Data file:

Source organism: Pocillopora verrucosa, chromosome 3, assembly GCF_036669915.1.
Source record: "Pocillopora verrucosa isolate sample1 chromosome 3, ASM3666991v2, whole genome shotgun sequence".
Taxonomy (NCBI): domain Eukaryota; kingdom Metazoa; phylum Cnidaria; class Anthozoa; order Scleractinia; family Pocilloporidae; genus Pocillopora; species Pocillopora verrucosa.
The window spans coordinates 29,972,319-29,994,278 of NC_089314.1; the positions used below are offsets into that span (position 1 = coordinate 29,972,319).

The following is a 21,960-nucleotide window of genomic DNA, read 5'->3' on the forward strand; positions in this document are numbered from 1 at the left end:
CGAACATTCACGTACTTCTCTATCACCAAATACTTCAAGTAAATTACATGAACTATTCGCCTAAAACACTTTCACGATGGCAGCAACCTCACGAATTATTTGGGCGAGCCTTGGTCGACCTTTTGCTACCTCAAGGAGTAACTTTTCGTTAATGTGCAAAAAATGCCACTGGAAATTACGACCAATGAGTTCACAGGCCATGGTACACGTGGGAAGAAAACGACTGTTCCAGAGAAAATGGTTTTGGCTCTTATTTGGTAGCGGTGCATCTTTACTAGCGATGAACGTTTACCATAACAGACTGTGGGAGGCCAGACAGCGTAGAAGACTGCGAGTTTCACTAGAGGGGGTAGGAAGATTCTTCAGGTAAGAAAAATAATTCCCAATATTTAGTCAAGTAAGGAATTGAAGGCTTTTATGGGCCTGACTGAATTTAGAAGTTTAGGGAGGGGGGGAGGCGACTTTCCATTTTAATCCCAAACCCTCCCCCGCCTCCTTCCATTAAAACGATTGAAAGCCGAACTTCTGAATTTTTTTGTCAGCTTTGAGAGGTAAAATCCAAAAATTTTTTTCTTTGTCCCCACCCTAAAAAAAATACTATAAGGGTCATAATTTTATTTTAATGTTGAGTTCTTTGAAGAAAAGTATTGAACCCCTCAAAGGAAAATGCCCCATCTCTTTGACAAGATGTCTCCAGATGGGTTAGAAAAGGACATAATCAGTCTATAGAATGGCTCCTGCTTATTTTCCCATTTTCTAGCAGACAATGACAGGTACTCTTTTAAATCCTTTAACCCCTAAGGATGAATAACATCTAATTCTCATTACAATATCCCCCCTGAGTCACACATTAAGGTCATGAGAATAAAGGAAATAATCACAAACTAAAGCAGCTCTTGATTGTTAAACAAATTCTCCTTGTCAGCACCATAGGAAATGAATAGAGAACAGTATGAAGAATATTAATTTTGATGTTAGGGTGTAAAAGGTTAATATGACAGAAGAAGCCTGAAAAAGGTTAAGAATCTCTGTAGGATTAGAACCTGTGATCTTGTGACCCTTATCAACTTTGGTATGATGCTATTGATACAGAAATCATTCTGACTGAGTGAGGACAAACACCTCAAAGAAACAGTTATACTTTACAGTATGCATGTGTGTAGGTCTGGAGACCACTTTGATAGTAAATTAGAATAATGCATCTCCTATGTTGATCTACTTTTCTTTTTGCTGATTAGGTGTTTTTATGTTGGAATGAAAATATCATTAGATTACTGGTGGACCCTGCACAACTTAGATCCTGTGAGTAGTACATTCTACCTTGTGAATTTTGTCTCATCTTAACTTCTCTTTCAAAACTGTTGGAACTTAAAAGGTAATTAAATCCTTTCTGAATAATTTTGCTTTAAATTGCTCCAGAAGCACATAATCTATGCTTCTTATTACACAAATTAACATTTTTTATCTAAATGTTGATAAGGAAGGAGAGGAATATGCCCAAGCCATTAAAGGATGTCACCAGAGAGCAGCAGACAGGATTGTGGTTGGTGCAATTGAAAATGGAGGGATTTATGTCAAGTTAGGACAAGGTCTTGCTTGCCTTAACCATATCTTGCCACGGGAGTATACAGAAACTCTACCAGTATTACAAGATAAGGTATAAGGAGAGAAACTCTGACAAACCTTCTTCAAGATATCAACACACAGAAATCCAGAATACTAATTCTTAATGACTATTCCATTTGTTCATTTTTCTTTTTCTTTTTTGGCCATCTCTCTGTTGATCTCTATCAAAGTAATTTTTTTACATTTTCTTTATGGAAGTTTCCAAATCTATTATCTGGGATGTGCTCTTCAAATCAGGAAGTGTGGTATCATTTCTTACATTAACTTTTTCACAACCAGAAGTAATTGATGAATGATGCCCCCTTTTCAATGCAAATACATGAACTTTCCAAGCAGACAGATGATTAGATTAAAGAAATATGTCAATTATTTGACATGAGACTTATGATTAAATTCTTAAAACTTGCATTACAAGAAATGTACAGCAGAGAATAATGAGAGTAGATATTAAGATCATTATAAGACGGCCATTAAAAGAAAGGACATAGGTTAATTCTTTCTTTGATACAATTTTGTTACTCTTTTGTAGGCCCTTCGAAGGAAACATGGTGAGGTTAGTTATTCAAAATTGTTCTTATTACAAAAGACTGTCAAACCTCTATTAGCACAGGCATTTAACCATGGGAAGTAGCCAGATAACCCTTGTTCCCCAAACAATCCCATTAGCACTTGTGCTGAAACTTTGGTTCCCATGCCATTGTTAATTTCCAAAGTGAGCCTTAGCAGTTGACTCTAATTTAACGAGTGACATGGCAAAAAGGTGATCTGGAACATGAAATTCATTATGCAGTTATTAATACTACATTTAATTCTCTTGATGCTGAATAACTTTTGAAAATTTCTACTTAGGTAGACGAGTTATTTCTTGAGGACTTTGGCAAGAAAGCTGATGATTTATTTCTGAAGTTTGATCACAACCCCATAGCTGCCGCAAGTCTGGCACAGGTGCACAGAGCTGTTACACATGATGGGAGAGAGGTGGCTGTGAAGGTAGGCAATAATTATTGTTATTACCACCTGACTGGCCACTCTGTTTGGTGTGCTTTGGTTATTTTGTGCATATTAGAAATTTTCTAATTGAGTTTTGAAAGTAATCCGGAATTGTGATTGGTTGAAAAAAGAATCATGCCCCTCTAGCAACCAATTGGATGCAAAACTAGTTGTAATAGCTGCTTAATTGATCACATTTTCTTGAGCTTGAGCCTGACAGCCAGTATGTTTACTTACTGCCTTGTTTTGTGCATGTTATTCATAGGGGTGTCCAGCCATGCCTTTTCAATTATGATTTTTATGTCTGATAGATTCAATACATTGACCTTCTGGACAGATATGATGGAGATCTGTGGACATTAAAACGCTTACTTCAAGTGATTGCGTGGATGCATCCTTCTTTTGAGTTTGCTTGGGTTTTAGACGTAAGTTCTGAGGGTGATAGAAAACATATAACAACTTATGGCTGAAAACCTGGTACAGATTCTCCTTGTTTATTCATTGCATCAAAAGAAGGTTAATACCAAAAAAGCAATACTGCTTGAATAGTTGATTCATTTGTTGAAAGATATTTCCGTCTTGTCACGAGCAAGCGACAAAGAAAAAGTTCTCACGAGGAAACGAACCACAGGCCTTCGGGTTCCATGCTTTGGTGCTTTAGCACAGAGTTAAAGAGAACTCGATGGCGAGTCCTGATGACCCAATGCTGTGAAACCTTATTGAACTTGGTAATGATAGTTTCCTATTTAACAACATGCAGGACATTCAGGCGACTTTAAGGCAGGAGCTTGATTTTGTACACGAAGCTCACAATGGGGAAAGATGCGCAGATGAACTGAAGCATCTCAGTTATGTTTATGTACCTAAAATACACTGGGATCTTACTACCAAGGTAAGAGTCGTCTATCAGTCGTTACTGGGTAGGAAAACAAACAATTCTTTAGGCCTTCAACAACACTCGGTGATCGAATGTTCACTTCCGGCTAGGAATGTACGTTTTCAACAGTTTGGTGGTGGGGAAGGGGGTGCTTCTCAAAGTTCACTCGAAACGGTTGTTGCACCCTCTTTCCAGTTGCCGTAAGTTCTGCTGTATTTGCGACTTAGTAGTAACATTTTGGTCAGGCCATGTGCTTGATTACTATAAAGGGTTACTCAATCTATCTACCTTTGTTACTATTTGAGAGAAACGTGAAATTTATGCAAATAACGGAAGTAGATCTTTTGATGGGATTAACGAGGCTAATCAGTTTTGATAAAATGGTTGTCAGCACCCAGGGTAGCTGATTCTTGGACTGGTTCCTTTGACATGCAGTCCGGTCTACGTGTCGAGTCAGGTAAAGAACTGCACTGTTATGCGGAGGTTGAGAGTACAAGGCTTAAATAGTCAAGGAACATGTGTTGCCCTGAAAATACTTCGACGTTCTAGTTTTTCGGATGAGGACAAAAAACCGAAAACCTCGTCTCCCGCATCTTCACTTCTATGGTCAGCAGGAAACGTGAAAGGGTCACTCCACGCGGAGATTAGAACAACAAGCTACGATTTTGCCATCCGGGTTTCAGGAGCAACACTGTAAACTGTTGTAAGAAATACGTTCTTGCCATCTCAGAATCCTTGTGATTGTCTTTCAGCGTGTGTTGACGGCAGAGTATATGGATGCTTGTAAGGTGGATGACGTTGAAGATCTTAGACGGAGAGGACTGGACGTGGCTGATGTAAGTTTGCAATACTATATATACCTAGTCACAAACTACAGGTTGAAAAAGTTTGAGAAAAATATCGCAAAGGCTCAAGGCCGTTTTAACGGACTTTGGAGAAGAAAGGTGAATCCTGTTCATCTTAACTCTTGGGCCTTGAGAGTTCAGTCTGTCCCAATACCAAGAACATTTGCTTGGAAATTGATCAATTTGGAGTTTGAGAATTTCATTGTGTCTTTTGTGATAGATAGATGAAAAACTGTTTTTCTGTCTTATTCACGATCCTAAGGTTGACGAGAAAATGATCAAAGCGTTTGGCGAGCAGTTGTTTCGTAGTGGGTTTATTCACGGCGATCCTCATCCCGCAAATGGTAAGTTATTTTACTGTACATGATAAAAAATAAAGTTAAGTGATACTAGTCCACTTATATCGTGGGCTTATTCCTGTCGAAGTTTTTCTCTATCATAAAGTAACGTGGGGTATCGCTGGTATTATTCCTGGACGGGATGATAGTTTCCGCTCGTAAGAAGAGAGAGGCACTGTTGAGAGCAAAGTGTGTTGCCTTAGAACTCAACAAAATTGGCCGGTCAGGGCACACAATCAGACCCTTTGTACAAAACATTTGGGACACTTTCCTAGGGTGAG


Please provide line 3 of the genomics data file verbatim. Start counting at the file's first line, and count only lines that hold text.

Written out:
Taxonomy (NCBI): domain Eukaryota; kingdom Metazoa; phylum Cnidaria; class Anthozoa; order Scleractinia; family Pocilloporidae; genus Pocillopora; species Pocillopora verrucosa.